Gaydamak unlikely to return to Israel for fear of France extradition
French court sentences Israeli-Russian businessman to six years' jail time for gunrunning in Angola.
A French court on Tuesday sentenced Israeli-Russian businessman Arcadi Gaydamak to six years in jail and a 5 million euro fine for his role in illegal arms sale to the Angolan government in the 1990s and in laundering hundreds of millions of dollars.
Gaydamak was one of 42 people charged in the case, popularly known as Angolagate. Others include the son of former French President Francois Mitterrand; a former French interior minister, Charles Pasqua; and several senior French government officials. All but six defendants were convicted.
Gaydamak, 57, is the only defendant who refused to attend the trial. He instead awaited the verdict at his home in Moscow.
Because of the sentence, he is now considered unlikely to return to Israel, which has an extradition treaty with France. That is why he left for Russia 10 months ago, two months after the trial began.
The arms deals in question, worth $791 million, took place between 1993 and 1998. Gaydamak and his business partner at the time, Pierre Falcone, sold Russian arms to the Angolan government, then embroiled in a civil war, on behalf of a Slovakian company. They argued that since the transactions did not take place on French soil and the arms were sold to a legal government, they did nothing wrong. However, the court convicted them of failing to obtain a license to deal in arms.
The 82-year-old Pasqua, now a French senator, was convicted of promoting the arms deal and taking a bribe from Falcone and Gaydamak in the form of a donation to his party. He was sentenced to a year in jail and a 100,000-euro fine. Pasqua's former aide, Gen. Jean-Charles Marchiani, who once tried to help the Mossad obtain information about missing Israeli navigator Ron Arad, was sentenced to three years in jail. But Mitterrand's son, Jean-Christophe, was given only a suspended jail sentence plus a 375,000-euro fine, as he was convicted of taking bribes but not of arms dealing.
Gaydamak moved to France from Israel in 1972, and that is where he made his fortune. The money came largely from his partnership with Falcone in the 1990s. Falcone had ramified ties with France's political elite, including Pasqua.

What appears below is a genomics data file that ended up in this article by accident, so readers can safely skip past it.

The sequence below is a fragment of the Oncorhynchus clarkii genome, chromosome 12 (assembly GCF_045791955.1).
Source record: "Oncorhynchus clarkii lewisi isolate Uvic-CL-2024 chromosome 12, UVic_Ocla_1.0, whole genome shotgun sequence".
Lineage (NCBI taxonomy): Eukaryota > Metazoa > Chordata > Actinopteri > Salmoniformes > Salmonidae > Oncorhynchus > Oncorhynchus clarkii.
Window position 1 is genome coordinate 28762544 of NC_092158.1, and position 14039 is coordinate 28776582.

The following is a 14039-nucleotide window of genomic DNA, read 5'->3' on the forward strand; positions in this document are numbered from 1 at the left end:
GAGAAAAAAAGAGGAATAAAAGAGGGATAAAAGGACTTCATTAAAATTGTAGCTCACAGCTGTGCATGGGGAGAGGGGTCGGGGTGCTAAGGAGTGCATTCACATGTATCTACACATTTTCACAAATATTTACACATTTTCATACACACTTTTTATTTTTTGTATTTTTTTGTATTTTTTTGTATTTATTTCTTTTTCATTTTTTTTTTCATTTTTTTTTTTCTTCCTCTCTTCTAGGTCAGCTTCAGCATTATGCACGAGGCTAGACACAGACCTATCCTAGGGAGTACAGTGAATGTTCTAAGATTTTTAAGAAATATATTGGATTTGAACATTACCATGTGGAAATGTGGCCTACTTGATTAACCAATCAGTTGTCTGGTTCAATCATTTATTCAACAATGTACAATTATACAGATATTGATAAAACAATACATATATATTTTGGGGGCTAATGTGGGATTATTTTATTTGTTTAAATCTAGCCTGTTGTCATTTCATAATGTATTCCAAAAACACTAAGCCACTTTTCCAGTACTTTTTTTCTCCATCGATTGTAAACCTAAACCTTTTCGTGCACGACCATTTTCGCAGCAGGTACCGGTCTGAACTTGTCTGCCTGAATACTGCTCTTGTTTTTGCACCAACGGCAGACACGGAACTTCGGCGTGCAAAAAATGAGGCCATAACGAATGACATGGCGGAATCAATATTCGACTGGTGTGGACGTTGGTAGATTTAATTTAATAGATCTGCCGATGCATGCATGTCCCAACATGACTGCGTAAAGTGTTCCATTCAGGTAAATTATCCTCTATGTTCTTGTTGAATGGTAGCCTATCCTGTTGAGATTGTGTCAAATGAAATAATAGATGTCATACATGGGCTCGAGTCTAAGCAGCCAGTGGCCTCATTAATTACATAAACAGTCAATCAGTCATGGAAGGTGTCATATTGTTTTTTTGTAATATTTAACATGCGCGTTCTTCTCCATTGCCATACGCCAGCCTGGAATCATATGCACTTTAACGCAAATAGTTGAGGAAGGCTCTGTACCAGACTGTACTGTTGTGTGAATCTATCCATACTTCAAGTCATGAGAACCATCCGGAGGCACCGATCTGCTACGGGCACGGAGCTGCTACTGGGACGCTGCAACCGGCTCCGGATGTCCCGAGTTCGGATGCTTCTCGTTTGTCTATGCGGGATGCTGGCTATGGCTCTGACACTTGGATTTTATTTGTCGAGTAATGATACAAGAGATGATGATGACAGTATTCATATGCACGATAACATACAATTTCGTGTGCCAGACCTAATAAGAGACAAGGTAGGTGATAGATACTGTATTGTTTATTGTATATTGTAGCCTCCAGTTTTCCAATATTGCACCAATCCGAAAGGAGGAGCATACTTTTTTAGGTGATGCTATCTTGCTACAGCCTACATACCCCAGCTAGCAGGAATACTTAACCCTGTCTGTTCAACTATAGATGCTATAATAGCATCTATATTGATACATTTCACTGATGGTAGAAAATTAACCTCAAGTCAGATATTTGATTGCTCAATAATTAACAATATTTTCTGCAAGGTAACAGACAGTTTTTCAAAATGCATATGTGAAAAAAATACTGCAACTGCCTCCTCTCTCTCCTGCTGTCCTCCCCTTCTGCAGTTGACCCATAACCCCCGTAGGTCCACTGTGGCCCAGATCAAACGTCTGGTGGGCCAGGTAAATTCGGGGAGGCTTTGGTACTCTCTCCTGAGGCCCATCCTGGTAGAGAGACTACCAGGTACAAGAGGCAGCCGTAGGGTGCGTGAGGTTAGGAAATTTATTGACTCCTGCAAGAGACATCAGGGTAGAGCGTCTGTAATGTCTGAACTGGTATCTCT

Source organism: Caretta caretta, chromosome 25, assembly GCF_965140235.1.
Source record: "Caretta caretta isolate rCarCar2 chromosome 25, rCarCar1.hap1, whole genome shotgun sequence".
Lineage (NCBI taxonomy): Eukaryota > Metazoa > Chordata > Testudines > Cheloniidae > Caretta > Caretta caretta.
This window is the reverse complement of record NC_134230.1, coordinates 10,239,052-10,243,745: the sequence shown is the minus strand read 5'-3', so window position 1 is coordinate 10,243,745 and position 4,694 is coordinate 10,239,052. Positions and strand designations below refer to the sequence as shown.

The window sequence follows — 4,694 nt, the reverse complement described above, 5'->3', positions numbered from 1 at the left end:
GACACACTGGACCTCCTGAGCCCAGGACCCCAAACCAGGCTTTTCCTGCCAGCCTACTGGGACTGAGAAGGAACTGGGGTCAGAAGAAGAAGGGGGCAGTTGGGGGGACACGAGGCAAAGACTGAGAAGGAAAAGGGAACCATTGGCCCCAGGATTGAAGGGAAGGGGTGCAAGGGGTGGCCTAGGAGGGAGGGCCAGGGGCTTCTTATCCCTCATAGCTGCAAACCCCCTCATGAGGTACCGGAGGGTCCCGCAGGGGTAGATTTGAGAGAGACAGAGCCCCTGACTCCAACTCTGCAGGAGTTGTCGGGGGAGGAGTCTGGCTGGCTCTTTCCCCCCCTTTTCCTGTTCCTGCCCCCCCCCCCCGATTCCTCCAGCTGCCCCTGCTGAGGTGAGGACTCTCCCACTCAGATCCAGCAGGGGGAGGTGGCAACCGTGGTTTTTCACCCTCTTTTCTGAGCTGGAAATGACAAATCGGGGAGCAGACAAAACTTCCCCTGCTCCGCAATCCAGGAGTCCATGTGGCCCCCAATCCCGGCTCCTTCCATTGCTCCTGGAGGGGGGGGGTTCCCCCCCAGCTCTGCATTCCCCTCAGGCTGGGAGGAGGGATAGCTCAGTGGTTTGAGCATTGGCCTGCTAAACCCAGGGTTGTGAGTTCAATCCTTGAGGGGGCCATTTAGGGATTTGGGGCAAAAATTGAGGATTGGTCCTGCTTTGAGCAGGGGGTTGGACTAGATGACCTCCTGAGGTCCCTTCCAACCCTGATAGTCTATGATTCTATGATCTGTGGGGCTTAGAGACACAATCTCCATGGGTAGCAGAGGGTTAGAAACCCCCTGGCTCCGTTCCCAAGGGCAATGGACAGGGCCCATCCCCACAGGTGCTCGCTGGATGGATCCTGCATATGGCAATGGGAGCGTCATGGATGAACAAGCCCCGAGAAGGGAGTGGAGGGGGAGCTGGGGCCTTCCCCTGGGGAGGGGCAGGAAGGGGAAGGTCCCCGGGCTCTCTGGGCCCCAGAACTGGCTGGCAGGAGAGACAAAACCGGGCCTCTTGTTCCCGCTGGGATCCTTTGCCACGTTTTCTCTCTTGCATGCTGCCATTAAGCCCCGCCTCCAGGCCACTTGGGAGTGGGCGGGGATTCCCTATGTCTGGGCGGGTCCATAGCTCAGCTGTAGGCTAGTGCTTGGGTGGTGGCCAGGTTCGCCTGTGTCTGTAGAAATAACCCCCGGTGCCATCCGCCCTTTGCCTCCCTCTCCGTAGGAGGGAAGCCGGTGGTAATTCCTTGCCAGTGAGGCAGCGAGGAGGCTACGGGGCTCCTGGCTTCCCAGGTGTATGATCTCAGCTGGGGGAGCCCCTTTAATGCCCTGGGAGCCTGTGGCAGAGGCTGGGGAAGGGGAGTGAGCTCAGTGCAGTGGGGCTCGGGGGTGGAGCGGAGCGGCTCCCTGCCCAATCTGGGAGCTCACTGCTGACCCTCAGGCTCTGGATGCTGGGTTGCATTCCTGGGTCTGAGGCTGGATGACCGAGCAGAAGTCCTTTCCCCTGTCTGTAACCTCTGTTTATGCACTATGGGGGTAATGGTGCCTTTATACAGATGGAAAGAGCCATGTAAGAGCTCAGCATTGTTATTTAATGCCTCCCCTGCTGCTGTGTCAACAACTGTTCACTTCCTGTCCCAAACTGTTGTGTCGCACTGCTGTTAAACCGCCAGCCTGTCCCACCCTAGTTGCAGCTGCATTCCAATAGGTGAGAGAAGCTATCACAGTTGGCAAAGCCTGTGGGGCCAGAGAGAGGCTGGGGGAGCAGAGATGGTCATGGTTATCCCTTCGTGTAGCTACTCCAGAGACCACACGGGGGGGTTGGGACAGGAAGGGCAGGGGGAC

Falcone and Gaydamak set up a company, and when they learned that Angola's government was seeking weapons, they offered their services. They obtained the right to represent a Slovakian arms company, ZTS-OSOS. They also obtained help from senior French officials - including Jean-Christophe Mitterrand, then an advisor to his father, the president - in contacting Angola's president and senior Angolan army officers. Finally, with the aid of bribes paid to both French officials and, especially, the Angolans, they were given the contract.
From 1993-98, they supplied Angola's government with 400 tanks, 12 helicopters, six ships and hundreds of thousands of mines and shells, all purchased in Russia. In addition to paying for the weapons, the Angolan government rewarded them with diplomatic passports - though that did not stop the French court from ordering Falcone to start serving his sentence immediately. Later, Angola granted them an even bigger assignment, that of settling its massive debt to Russia.
Everything went smoothly until 1999, when French authorities began investigating. Gaydamak fled to Israel to escape arrest, since at that time Israeli law did not deem gun-running an extraditable offense (the law has since been changed).
Later, Angola rescinded his diplomatic passport, saying he had cheated it. Then Falcone and another former business partner filed suit against him in Israel, claiming he had cheated them as well. Finally, he was slapped with another suit by his Luxembourg banker, over nonpayment of fees.